Ada Lovelace is considered to be the first computer programmer. She is a beacon for women scientists everywhere and Tuesday was un-officially Ada Lovelace Day, whereby bloggers publish a post to draw attention to women excelling in technology. I am not familiar with the tech world on any level, so I am writing about a teacher I had who excelled in introducing science to first graders.
My Grade One teacher was Mrs. Martin at Eastview Elementary School in North Vancouver. She reminded me more of a grandmother than a teacher.
I have written before of how angry I was when on my first day of school I wasn't taught to read. I had waited for so long and wanted to read more than anything that when I came home that first day I told my mother I wasn't going back. She talked me into going back and assured me I would learn to read.
Mrs. Martin taught my class to read. And she taught us a lot more than that. My first biology class was in grade one as well. We had an incubator filled with chicken eggs and for two weeks we cracked one open every day to watch the progression of the developing embryo chick. Of course we had several left over at 3 weeks which hatched, some during class. Mrs. Martin also arranged for a woman to bring in a momma skunk with her kittens so we could get an up close look at them (the momma had been descented).
And then there was the day we made applesauce. Watching the apples cook down and putting them through a ginormous strainer and then eating the finished product. What fun!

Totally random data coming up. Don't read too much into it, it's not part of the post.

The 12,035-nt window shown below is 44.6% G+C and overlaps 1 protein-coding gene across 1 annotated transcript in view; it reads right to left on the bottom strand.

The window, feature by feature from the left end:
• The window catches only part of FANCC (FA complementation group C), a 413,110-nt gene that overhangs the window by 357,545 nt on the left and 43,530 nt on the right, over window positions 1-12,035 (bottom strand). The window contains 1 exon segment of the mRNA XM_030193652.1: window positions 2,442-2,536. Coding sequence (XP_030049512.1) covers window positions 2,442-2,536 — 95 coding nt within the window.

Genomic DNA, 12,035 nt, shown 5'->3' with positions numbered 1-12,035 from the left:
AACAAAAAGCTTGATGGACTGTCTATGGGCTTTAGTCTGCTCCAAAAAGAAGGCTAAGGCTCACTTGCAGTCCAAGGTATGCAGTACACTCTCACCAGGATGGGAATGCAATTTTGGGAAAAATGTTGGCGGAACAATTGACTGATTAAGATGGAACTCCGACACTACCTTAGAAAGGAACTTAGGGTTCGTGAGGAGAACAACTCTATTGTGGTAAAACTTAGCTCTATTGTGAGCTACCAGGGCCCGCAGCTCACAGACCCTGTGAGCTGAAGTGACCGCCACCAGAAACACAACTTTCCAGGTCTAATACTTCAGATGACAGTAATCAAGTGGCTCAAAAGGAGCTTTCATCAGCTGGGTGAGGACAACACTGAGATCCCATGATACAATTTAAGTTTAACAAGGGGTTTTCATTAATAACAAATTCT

We also had another class come in once a week for arts and crafts type activities. It was a developmentally delayed class, mostly children with Down's Syndrome, who would come in and do things with us.
And we put on a play as well, The Bremen Town Musicians. I played the part of one of the robbers and got the biggest laughs with my "acting" fearful and falling down from the noise of the animals. My first taste of slapstick, and fame.
And though not my first taste of biology or science, it was my first structured teaching of those subjects. To Mrs. Martin, I am grateful, as it wasn't until I was in Grade 10 that I had such a "sciency" and hands on teacher. Mrs. Martin is my Ada Lovelace.
Not to take away from any of the other teachers I had, in science or other subjects, but Mrs. Martin left such a lasting impression. As did my first "boyfriend", redheaded and freckled Scott, who would let me win at marbles, much to the disgust of his best friend George. But that's a whole other post...